To summarize, research has largely focused comparisons of mood before and after long races. There is clear evidence that mood fluctuates during races, but few studies have explored how these changes in mood are related to performance. To address these issues, we examined mood fluctuations in athletes competing in a 103 km TUM. Mood was assessed one week prior to competition, on the day of competition prior to race onset, at each stage within the competition and after race completion. A key question was whether or not variation in mood would be associated with changes in performance. Based on previous findings, we also hypothesized that there would be significant changes in mood states of tension, vigour and fatigue during the trail-ultramarathon, such that (a) tension would increase between the week-before and pre-race measurement, reflecting the onset of pre-race anxiety, then decline, with the steepest decline occurring between pre-race measurement and Stage 1, (b) that vigour would peak pre-race then decline, and (c) that changes in fatigue would be smallest during the middle part of the race.


Race details

For consistency of nomenclature, the race title is based on the distance ran in miles, however, this paper will adopt the use of Kilometres (km) throughout this paper in line with the position statement from the Ultra Sports Science Foundation [26]. The Hardmoors 60 (HM60) race is permitted under the rules of the Association of Running Clubs [27], which includes trail running. The HM60 race consists of a single-day 100 km semi-supported continuous trail-ultramarathon which is a part of the Cleveland Way national trail in England, predominately following coastal tracks with specifically; 87% on paths, 3% on tracks and 10% on roads. The race has a starting altitude of 99 m and finishing at 37 m above sea level, with a with a total positive and negative elevation of 2300 m and 2350 m, respectively. Participants were required to complete the race within 18 hours and there were cut-off times for each checkpoint [28].


Thirty-four participants (19 males and 15 females, M age = 44, SD = 8) volunteered to take part in the study after replying to adverts on the race groups social media page across two versions of the HM60 (September 2018; September 2019). Demographic information is presented in Table 1. All participants gave written informed consent. The study was approved by the Durham University Dept of Psychology Research Ethics Committee. Two participants did not complete the race, four did not complete the Week Before measurement (but did complete all the race-day measurements) and two did not complete all the questionnaire items at all the stages.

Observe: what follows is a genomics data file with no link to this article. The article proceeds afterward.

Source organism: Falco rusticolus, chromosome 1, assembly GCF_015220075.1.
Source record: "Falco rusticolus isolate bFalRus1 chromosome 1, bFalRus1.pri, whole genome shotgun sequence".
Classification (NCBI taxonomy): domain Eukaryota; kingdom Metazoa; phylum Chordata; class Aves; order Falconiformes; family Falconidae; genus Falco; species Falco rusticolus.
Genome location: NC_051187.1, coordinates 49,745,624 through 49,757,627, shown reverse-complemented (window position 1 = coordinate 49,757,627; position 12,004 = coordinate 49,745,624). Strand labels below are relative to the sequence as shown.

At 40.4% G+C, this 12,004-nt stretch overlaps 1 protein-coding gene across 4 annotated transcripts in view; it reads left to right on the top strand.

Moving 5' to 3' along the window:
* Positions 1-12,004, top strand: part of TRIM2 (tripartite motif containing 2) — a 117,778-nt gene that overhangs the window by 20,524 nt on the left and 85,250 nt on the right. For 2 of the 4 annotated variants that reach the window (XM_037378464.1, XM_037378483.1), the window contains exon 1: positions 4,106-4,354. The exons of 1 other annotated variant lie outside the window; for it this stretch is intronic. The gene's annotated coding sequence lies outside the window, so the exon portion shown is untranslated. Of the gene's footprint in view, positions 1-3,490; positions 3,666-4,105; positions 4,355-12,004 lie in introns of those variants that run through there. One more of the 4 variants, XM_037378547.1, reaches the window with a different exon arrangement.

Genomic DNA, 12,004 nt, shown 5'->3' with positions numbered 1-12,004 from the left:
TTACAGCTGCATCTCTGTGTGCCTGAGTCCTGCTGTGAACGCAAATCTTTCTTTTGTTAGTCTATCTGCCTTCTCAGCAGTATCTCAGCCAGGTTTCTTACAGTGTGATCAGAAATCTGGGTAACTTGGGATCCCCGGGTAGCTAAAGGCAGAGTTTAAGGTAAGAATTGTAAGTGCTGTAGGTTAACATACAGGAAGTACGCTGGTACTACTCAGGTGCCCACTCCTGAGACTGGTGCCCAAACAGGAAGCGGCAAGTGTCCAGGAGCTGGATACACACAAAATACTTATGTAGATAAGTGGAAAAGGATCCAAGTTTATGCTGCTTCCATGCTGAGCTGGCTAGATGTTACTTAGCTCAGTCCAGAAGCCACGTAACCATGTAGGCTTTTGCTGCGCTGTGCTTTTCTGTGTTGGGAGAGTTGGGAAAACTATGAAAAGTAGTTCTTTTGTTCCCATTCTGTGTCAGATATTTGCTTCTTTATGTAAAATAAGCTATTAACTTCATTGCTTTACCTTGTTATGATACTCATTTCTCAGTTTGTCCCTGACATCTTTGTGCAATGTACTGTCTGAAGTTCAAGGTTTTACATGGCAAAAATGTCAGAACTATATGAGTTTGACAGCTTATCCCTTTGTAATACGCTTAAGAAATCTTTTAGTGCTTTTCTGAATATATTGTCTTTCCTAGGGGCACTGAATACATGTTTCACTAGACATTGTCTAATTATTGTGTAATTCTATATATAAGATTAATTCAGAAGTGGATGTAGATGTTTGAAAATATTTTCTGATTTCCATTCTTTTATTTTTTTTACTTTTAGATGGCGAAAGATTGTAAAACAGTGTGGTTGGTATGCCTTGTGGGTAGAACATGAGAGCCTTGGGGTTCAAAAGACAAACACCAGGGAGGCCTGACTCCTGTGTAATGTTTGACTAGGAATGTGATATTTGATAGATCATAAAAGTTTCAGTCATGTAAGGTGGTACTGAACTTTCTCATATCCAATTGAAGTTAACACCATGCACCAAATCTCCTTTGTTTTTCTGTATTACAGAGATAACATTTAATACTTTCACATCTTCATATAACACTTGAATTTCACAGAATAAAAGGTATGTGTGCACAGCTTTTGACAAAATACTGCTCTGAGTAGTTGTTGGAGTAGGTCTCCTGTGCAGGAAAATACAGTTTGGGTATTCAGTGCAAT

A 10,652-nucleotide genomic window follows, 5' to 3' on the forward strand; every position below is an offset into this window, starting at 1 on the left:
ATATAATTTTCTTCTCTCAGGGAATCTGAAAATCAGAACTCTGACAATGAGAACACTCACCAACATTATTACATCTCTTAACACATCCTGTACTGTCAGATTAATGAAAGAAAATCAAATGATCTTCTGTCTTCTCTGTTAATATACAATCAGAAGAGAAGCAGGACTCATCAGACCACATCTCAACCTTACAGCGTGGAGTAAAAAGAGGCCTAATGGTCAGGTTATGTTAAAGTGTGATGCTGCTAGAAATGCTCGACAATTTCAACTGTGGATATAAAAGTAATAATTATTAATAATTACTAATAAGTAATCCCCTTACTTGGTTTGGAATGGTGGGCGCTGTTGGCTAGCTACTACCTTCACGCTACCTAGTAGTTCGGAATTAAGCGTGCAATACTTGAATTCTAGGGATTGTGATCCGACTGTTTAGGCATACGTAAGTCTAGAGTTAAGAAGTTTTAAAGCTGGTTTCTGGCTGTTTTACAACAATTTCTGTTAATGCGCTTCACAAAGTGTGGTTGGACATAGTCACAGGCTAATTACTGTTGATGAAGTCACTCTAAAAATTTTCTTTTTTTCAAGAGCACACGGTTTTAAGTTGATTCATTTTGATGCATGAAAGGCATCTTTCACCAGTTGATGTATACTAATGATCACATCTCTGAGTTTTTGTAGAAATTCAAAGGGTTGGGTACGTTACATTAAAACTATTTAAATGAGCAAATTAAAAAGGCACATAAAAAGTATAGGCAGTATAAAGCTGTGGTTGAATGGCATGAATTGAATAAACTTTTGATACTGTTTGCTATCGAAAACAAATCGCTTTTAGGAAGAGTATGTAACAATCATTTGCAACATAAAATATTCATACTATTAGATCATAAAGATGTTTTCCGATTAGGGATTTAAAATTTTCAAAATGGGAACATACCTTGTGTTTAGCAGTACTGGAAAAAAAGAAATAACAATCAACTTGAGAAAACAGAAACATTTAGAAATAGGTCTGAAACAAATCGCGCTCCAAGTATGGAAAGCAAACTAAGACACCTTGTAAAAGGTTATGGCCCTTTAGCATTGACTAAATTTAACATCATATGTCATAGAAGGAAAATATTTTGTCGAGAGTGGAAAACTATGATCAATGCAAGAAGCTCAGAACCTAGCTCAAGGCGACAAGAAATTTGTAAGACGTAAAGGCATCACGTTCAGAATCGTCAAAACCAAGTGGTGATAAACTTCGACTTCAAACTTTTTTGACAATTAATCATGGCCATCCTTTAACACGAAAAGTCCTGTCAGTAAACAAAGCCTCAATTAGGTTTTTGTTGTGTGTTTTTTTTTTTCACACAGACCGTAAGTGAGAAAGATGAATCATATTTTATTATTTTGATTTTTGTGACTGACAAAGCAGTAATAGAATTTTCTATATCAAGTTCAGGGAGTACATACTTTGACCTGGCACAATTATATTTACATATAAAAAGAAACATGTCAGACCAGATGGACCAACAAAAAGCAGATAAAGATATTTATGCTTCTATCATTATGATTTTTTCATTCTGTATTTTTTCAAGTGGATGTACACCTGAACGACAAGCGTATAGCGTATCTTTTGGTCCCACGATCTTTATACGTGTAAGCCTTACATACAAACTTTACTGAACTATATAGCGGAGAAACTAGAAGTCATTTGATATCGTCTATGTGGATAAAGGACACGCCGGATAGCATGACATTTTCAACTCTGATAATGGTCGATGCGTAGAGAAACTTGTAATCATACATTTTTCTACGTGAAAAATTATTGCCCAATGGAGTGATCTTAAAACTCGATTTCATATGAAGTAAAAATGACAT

Table 1. Demographic information about race participants.


The 24-item Brunel Mood Scale (BRUMS; 29) with the stem ‘How do you feel right now’ was used to measure mood states. The BRUMS is a shortened version of the POMS developed to facilitate the collection of mood data before and during competition [28]. The scale uses 24 single adjectives which produce six subscales: anger, confusion, depression, fatigue, tension, and vigour. The scale is scored using a 5-point scale (0 = not at all, 1 = a little, 2 = moderately, 3 = quite a bit, 4 = extremely). Total Mood Disturbance (TMD) was calculated as the sum of the negative mood scores (anger, confusion, depression, fatigue, tension) minus vigour.


Participants were sent electronic versions of the BRUMS and demographic survey to be completed in the week before the race. On race day, the participants were met by the research team during registration for the event and asked to complete the pre-start BRUMS survey. The research team verbally stating the phrases and then manually recording responses on a paper copy of the questionnaire. The pre-race measure was taken between 30 and 90 minutes prior to the race starting. During the race participants were met by a member of the research team just as they entered checkpoint 3 at 35.4 km and checkpoint 6 at 66 km at which points the BRUMS was verbally administered. The final BRUMS measurement was verbally administered as finishers entered the finish hall. This occurred no longer than 15 minutes after race completion.

Statistical analysis

Data were analyzed using JASP version 0.9.1 (JASP Team 2021). Alpha level was .05 for inferential statistics.